x Abu Dhabi, UAEMonday 24 July 2017

Cater for concerns of working women

Finding ways to make sure that the workforce welcomes Emirati women, including those from conservative families, may seem challenging. But society owes it to everyone to open the workplace.

The balance between family and career is something that many people, as a parent or a spouse, will have considered. For Emirati women generally, and especially for those from conservative families who are hesitant to work in mixed workplaces, that balance can be even more complicated. But there are things the private sector can do to help.

As The National reported yesterday, the importance of this comes in the context of continuing Emiratisation, and of having citizens play a greater role in the private sector. But it also matters because of globalisation, and the need for Emiratis to preserve their culture and identity in a country with so many other influences. The private sector must accommodate some of these requirements.

Emirati women have an enormous amount to contribute to the private sector. And people from conservative backgrounds not only deserve equal opportunity, but can also bring knowledge and a unique point of view.

Starting at recruitment, private sector companies can actively reach out to women, educating them about opportunities and also listening to their concerns. Within the workplace, companies need to educate their staff in cultural understanding and tolerance.

A large part of this is communication, and making sure that female employees are not only trained, but listened to as well. In part, this is the province of human resources departments, but employees in general, men and women, Emiratis and expatriates, all need to be part of a welcoming workplace.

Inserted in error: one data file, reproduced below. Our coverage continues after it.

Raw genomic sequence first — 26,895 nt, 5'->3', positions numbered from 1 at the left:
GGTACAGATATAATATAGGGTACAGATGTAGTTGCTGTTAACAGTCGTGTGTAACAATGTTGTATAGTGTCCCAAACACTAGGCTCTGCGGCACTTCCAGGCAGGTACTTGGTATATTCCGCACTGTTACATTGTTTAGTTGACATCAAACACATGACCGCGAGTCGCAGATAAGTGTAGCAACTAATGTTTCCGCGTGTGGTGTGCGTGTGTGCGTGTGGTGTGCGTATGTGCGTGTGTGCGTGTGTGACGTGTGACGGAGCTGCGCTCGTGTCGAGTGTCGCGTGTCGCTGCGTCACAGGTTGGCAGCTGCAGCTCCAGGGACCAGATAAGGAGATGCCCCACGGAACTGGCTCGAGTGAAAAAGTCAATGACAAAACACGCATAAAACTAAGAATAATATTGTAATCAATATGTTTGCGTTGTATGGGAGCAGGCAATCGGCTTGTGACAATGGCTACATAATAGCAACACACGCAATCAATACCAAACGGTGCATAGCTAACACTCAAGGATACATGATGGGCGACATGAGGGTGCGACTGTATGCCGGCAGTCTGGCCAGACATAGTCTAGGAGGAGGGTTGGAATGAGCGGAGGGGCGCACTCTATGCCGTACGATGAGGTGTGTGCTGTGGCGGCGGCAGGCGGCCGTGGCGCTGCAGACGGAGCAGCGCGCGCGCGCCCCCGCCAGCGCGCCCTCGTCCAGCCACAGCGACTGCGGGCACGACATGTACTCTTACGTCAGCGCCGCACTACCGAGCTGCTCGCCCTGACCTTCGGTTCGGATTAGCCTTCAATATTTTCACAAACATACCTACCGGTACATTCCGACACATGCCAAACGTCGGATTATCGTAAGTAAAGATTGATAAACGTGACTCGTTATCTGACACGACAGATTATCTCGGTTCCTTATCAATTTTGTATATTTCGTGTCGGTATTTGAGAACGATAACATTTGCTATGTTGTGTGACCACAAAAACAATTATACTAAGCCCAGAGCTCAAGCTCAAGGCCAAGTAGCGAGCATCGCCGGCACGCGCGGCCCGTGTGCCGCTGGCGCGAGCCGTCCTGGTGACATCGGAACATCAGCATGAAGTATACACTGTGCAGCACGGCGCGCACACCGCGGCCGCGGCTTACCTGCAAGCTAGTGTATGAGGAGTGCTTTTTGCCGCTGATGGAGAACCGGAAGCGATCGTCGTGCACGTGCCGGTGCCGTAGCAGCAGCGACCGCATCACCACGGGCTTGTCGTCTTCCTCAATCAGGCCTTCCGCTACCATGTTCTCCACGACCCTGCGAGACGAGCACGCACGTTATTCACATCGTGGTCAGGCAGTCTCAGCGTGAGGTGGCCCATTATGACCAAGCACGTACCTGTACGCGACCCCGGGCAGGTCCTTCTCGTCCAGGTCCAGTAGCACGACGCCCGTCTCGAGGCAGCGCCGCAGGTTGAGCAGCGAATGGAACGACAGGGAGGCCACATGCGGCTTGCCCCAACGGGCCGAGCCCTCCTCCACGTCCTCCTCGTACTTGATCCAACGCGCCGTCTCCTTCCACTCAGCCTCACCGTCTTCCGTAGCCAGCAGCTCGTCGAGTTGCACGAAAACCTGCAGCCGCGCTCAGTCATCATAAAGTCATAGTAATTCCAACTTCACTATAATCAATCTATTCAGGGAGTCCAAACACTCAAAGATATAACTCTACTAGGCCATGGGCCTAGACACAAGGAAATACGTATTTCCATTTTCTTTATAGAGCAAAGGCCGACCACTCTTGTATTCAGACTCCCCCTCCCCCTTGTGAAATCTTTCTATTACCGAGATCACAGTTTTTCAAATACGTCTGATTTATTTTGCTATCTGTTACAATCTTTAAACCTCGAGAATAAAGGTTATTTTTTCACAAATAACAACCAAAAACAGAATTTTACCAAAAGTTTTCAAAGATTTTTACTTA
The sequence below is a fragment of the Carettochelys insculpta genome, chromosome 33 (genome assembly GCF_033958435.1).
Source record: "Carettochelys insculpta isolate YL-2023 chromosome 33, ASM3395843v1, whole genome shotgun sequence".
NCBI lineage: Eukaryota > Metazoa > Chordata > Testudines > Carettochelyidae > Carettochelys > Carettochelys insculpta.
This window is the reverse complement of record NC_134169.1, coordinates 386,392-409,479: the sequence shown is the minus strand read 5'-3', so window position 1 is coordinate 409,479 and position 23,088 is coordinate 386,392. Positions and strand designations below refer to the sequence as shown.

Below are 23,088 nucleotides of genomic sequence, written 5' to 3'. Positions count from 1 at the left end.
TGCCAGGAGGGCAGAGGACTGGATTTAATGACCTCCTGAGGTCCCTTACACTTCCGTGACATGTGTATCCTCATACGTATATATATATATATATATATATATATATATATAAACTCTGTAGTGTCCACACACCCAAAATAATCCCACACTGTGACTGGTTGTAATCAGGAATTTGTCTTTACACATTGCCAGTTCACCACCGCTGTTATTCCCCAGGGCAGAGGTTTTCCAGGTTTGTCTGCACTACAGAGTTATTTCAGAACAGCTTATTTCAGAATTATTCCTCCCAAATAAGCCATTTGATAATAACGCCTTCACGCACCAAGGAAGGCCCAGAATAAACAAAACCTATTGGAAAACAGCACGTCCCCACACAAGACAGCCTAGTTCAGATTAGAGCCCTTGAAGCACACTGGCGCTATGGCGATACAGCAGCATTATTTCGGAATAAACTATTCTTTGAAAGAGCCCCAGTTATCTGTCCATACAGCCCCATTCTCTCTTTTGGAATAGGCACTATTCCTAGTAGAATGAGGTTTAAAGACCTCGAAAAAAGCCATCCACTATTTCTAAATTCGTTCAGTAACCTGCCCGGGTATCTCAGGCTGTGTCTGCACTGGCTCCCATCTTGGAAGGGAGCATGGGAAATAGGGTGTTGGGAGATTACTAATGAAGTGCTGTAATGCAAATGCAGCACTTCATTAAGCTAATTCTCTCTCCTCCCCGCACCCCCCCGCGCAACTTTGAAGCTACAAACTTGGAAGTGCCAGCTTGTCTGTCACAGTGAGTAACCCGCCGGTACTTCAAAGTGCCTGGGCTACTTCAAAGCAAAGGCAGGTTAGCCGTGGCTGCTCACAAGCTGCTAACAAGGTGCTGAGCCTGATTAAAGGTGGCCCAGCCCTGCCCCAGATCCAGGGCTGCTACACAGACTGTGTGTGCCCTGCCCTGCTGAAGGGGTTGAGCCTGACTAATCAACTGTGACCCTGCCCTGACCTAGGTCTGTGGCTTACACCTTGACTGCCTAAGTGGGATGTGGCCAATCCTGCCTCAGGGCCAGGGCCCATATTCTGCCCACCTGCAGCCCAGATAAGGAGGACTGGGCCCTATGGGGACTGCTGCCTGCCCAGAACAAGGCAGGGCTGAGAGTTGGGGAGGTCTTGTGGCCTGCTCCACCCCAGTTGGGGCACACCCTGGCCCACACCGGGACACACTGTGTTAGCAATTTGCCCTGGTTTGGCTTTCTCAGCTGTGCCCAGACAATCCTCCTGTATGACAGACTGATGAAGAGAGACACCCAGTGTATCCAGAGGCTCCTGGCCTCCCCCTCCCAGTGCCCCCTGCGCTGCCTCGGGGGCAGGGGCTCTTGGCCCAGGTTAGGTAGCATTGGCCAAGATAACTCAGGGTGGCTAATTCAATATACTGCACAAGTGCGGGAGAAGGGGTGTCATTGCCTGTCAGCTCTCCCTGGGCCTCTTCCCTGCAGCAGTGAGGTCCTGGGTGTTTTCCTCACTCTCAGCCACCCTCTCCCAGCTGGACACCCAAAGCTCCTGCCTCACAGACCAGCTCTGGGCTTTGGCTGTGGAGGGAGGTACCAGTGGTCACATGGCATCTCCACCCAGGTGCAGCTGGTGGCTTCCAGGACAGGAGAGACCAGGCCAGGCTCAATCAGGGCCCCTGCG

Undoubtedly this will require flexibility on the part of employees. But as we have seen time and again in higher education, young women in the Emirates are both capable and eager to achieve in the public sphere.

There is also an opportunity for government. Longer maternity leave for mothers - and even paternity leave for fathers - as well as reduced working hours and perhaps subsidised childcare would encourage more women to remain in employment after having children.

Indeed, the very fact of offering this flexibility will mean more women will be encouraged to enter the workforce, knowing that they will not need to leave once they start having a family. Once women and families feel more confident about the private sector, they will be more willing to participate in the workforce, to the benefit of everyone.